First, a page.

Executive Briefings

IoT Devices Becoming More Common Hosts for Hijacked Data, Researchers Say

The vision of the so-called internet of things - giving all sorts of physical things a digital makeover - has been years ahead of reality. But that gap is closing fast, according to Gartner, a research firm. Today, the range of things being computerized and connected to networks is stunning, from watches, appliances and clothing to cars, jet engines and factory equipment. Even roadways and farm fields are being upgraded with digital sensors. In the last two years, the number of internet-of-things devices in the world has surged nearly 70 percent to 6.4 billion, Gartner says. By 2020, the firm forecasts, the internet-of-things population will reach 20.8 billion.

IoT Devices Becoming More Common Hosts for Hijacked Data, Researchers Say

The optimistic outlook is that the internet of things will be an enabling technology that will help make the people and physical systems of the world - healthcare, food production, transportation, energy consumption - smarter and more efficient.

The pessimistic outlook? Hackers will have something else to hack. And consumers accustomed to adding security tools to their computers and phones should expect to adopt similar precautions with internet-connected home appliances.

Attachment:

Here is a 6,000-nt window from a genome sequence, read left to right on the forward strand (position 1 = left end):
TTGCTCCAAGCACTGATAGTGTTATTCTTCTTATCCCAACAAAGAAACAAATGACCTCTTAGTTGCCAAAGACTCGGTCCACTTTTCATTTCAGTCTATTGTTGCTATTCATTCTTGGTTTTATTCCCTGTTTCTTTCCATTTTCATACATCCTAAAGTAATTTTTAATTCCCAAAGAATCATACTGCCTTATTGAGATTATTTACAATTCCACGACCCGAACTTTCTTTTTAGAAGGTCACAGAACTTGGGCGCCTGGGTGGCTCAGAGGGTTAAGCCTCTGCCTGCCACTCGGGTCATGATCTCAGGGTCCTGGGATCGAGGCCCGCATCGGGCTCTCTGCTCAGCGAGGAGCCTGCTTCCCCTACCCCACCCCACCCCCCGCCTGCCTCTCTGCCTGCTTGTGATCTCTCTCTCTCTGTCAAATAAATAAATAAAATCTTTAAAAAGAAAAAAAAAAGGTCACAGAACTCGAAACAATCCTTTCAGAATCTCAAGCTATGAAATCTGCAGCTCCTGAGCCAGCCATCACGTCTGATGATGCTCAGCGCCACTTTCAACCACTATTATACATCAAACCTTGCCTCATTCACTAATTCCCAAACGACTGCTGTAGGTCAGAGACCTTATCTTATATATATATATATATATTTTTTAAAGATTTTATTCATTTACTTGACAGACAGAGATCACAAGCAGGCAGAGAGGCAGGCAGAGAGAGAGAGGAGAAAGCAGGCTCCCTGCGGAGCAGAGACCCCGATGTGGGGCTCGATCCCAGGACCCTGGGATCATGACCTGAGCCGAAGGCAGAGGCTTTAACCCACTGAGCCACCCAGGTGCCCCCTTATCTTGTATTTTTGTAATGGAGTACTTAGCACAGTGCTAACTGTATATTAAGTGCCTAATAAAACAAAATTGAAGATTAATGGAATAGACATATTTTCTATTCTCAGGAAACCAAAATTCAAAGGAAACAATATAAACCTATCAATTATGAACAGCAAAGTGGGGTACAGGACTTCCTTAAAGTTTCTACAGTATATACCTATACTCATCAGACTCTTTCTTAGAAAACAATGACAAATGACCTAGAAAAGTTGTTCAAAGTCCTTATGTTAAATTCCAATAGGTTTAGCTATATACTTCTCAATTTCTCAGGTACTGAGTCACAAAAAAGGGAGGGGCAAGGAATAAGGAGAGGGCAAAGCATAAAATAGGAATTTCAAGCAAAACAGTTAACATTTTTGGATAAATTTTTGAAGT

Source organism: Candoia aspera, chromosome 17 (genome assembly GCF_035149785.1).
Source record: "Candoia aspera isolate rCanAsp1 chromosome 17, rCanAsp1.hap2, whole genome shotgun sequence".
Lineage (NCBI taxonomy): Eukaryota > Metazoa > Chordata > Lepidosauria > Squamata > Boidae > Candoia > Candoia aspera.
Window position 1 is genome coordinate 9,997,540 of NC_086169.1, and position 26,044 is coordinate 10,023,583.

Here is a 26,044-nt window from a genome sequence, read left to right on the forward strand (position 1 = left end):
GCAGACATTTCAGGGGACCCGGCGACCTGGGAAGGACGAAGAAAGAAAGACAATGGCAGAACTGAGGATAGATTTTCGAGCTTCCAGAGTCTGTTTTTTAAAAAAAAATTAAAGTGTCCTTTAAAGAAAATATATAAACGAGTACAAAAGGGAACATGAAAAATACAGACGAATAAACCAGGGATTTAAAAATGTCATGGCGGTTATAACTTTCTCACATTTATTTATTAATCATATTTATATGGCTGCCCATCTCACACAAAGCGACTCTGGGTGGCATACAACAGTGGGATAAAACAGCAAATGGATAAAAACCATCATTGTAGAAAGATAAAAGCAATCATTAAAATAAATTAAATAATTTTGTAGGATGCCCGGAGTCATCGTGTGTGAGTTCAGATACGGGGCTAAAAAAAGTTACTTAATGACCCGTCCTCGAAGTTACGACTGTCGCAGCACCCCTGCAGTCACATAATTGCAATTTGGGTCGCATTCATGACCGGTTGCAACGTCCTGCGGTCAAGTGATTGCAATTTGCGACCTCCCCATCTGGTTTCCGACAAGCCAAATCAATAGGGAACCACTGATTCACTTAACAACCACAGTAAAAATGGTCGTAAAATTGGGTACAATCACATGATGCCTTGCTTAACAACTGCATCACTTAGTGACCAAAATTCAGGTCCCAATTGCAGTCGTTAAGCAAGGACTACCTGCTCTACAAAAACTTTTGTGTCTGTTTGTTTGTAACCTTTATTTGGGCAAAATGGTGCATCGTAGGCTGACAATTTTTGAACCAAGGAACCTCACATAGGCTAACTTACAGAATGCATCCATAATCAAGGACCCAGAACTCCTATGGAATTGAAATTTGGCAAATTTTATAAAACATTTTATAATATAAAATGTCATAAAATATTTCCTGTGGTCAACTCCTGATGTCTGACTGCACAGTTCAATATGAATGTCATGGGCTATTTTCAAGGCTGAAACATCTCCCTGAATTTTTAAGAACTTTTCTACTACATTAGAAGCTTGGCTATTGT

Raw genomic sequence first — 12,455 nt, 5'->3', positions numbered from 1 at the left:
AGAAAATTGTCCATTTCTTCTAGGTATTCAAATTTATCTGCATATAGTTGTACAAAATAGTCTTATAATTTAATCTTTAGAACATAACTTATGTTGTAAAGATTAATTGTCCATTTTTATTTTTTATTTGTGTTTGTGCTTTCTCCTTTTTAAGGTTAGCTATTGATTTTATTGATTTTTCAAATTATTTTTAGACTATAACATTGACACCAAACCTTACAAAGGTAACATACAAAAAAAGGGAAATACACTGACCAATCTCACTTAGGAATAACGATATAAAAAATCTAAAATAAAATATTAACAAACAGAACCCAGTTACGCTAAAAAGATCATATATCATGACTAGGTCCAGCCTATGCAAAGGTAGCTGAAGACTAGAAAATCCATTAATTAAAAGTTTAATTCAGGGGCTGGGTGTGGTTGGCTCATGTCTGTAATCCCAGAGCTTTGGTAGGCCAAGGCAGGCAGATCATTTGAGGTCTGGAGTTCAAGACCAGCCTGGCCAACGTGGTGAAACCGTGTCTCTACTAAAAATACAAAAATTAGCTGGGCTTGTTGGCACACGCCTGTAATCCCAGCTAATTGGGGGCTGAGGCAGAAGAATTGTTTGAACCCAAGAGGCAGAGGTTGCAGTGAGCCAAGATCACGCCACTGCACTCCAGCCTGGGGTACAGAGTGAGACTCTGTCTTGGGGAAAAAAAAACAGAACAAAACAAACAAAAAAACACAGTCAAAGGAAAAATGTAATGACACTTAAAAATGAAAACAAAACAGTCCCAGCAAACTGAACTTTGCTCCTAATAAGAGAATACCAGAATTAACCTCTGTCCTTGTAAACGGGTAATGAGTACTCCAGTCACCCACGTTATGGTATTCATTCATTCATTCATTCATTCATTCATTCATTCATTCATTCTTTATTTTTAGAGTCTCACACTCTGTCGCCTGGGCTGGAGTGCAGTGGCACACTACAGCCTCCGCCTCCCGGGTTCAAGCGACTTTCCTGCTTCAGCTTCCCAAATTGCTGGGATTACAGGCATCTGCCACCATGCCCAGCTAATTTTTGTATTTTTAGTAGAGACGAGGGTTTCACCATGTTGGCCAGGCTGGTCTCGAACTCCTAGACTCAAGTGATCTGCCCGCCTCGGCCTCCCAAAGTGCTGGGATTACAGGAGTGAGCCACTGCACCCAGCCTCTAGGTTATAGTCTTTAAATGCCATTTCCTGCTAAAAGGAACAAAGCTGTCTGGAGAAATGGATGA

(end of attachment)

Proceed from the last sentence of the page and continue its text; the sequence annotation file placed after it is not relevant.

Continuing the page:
"If we want to put networked technologies into more and more things, we also have to find a way to make them safer," said Michael Walker, a program manager and computer security expert at the Pentagon’s advanced research arm. "It's a challenge for civilization."

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The optimistic outlook is that the internet of things will be an enabling technology that will help make the people and physical systems of the world - healthcare, food production, transportation, energy consumption - smarter and more efficient.

The pessimistic outlook? Hackers will have something else to hack. And consumers accustomed to adding security tools to their computers and phones should expect to adopt similar precautions with internet-connected home appliances.

"If we want to put networked technologies into more and more things, we also have to find a way to make them safer," said Michael Walker, a program manager and computer security expert at the Pentagon’s advanced research arm. "It's a challenge for civilization."

Read Full Article

IoT Devices Becoming More Common Hosts for Hijacked Data, Researchers Say